Hey folks,

I’m trying to estimate union membership change between 2019 and 2022. I’ve not used CPS microdata before and I’m not sure what weight I should be using along with the UNION variable. It looks like it might be EARNWT?

Right now I’m filtering it to the counties and years I need, excluding all (union == 0), and looking at the proportion of EARNWT/total EARNWT by year and county. I feel like I’m missing something critical here.

It sounds like something in your results is unexpected. If you can provide a bit more information on what you are seeing, I can provide more targeted feedback. In the meantime, I will share a few general comments.

- EARNWT is appropriate to use for analyses of UNION in the Outgoing Rotation Group (ORG)/Earner Study (the ORG is a subset of the basic monthly sample). Note that UNION is also included in the ASEC; person-level analyses of ASEC data should be weighted with ASECWT. In general, I would advise against using the basic monthly and the ASEC data in the same analyses–you will double-count persons who are included in the ORG.
- If you are using the ORG samples and including all months in 2019 and 2022, you would want to account for the pooling if looking at counts (though it sounds like you are looking at proportions right now).
- CPS is designed to be representative at the state-level, though there are sub-state geographies identified and people use these units in their research. I would expect more variation in sub-state estimates based on union status at the county-level for a single year of data.

Hey Kari, thanks for getting back so quickly.

I’m seeing a sudden jump in union membership for a county from about 21% in 2019 to 34% in 2020. There’s also a sudden increase of non-union but covered individuals in 2022 at 8.55%, from 0% in 2020.

I don’t believe I’m using ASEC data, under sample selection I’ve chosen “BASIC MONTHLY” > Jan 2019, Jan 2020, Jan 2021 and Jan 2022.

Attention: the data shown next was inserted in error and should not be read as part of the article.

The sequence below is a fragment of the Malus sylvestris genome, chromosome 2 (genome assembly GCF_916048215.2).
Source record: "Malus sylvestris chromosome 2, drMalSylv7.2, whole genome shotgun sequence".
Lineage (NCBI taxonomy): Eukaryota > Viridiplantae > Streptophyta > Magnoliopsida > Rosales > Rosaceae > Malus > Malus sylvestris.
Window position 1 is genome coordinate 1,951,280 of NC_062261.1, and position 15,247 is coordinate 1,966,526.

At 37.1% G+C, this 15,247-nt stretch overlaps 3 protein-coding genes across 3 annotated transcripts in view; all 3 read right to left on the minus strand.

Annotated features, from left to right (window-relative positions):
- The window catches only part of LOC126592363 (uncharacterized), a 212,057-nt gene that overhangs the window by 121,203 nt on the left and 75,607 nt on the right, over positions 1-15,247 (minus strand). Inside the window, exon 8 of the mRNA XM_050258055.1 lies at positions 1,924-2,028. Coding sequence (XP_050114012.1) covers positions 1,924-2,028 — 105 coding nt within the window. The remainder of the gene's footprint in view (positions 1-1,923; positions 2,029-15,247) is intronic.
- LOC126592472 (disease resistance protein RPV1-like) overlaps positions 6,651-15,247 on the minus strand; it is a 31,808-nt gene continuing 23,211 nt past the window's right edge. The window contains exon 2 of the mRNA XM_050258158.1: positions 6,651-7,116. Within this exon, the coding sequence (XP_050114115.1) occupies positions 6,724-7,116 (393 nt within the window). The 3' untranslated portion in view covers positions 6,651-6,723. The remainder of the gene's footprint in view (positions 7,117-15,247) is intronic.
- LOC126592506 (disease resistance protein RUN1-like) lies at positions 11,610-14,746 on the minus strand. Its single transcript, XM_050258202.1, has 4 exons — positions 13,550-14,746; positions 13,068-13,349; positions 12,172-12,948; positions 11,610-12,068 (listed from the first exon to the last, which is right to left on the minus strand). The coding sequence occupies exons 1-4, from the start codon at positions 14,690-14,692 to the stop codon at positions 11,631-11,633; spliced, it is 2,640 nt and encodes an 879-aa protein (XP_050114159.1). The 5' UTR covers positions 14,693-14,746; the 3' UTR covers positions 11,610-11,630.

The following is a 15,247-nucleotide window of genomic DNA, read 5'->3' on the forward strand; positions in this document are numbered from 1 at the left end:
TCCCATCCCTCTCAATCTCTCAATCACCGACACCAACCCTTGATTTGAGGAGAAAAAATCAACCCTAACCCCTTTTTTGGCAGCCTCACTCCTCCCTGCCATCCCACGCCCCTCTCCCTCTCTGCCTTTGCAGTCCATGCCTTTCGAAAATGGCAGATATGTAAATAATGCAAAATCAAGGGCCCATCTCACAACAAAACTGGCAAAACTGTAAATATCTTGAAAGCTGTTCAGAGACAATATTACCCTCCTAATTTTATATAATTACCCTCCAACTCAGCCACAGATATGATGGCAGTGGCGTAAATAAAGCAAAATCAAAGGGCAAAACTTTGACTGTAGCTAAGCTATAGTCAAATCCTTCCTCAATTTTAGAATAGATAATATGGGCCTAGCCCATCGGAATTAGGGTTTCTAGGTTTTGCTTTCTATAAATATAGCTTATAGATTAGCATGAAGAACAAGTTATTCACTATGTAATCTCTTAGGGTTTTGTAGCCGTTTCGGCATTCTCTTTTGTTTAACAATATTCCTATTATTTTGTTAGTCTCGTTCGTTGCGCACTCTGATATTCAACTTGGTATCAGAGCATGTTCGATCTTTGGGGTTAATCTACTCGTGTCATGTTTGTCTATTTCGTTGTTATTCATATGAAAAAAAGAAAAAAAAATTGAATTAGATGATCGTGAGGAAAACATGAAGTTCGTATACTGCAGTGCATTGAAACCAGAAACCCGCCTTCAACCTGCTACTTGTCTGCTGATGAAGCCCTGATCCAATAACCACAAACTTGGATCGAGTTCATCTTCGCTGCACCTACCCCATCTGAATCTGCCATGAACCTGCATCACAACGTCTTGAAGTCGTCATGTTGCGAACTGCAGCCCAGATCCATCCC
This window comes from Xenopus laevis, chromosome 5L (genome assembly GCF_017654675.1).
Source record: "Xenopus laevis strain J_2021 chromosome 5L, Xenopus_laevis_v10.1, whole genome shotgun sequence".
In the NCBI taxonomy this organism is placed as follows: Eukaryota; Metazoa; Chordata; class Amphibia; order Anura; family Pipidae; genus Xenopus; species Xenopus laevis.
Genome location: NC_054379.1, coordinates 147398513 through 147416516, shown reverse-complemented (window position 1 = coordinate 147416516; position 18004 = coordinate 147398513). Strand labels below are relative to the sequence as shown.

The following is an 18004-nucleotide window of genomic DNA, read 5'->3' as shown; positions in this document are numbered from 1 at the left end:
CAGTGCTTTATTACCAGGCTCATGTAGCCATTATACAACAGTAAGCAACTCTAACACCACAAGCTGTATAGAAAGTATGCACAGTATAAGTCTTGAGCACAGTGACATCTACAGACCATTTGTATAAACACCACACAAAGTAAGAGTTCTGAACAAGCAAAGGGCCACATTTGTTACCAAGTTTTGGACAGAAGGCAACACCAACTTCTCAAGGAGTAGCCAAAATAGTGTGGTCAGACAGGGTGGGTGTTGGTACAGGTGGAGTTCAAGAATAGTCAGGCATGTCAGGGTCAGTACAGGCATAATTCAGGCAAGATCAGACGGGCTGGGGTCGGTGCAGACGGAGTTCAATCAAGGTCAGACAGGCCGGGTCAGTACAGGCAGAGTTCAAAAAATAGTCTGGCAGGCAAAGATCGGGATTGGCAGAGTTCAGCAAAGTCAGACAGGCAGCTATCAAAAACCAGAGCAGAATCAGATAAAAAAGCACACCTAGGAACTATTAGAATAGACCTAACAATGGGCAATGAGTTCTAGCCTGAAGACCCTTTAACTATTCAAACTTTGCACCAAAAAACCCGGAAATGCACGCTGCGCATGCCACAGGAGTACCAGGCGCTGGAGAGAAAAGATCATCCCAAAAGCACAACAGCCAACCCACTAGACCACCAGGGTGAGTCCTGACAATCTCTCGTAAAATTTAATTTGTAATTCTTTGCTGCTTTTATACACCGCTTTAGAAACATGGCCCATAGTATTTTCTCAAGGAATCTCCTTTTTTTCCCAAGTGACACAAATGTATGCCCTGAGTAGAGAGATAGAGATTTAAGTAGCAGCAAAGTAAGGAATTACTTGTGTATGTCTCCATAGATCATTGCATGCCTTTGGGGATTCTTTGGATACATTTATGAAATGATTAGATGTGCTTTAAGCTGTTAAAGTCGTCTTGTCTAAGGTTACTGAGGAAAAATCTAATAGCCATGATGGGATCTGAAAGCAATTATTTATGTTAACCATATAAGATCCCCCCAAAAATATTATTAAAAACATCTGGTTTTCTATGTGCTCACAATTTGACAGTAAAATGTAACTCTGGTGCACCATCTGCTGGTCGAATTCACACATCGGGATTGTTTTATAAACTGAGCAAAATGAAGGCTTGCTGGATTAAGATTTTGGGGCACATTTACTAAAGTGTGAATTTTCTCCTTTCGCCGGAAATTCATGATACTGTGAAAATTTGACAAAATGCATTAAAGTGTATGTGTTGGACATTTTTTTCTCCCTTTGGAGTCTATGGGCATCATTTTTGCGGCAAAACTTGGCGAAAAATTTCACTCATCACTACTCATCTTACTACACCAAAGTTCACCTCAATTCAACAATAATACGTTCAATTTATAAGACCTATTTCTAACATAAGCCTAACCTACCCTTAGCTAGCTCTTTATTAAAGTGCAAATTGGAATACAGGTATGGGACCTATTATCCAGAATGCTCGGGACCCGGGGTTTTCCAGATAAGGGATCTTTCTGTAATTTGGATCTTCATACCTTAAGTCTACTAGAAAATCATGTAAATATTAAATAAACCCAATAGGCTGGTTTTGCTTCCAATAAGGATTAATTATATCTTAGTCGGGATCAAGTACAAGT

I’m looking specifically at COUNTYFIP 36059 and 36103, excluding all UNION == 0, and looking at the proportions of EARNWT by UNION membership.

Let me know if I’m not detailed enough, I really appreciate the help with navigating this data.

The sample sizes you are dealing with are simply too small to create reliable population inferences (e.g., I get 15 union members as the unweighted frequency in Suffolk County in 2019; this is the highest unweighted count I see for union coverage in these counties and samples). In general, there is no bright-line rule regarding “too small to study,” though I can say that more is always better, and would treat any single-digit cell as too small. In practice, what will happen is the sampling error around estimated statistics will be relatively large and will, therefore, limit any informative interpretation from the data.

One way to increase the sample size of your estimates is to pool multiple samples together (e.g., across various months if you are using the basic monthly samples in IPUMS CPS). This will increase the number of observations in your data and the statistical precision but will limit the temporal precision of your analysis. Note that if you do pool together multiple samples you will need to adjust the sampling weights so that they properly account for the combined samples. An approximate way to do this is to divide the sampling weight by the number of samples you are pooling together.

If I’m pooling the samples together, for example a year’s worth - would it be simpler/better for me to use ASEC and ASECWT for the analysis instead?

If UNION is your focal variable, merging together multiple outgoing rotation groups (ORGs) is the best way to augment your sample size. If pooling multiple ORGs, you will need to adjust the values of EARNWT to generate accurate point estimates. Instructions for how to do this are at the bottom of these notes about the ORG from IPUMS CPS:

Researchers should use the earnings weight EARNWT for the outgoing rotation group/earner study variables. According to the NBER CPS Merged Outgoing Rotation Groups documentation, the sum of EARNWT for each month is the sum of the total population, so weights will need to be divided by 12 when pooling over one year.